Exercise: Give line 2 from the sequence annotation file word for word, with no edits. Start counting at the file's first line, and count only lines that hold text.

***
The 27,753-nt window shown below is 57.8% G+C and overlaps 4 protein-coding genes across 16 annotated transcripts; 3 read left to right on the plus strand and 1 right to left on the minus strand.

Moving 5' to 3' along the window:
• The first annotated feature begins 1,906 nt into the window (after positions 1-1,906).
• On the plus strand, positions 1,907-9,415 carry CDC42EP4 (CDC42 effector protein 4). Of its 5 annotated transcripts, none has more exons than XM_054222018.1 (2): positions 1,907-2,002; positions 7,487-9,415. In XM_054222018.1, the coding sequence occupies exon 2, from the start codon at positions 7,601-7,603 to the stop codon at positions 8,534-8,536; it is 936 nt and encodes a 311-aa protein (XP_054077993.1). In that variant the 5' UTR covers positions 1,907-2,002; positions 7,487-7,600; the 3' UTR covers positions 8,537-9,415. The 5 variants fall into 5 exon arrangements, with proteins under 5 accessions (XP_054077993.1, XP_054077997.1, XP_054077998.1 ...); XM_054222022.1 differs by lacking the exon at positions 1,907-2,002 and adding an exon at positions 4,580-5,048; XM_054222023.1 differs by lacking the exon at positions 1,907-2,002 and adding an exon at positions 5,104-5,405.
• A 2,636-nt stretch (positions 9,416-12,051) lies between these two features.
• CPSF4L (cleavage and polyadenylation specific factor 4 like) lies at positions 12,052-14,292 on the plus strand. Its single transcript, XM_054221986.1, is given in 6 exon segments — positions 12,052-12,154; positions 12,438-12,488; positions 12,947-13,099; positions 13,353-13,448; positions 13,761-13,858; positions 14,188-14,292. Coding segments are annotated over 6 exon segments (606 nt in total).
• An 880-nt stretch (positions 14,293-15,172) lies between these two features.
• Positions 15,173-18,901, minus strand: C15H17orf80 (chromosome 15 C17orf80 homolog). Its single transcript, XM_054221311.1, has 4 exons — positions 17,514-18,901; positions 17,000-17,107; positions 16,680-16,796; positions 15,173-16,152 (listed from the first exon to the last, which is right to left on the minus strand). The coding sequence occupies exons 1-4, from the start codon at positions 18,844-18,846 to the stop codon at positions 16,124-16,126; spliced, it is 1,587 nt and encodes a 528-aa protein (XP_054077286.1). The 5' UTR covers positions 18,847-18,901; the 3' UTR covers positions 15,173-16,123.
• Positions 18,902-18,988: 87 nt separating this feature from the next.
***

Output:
Moving 5' to 3' along the window: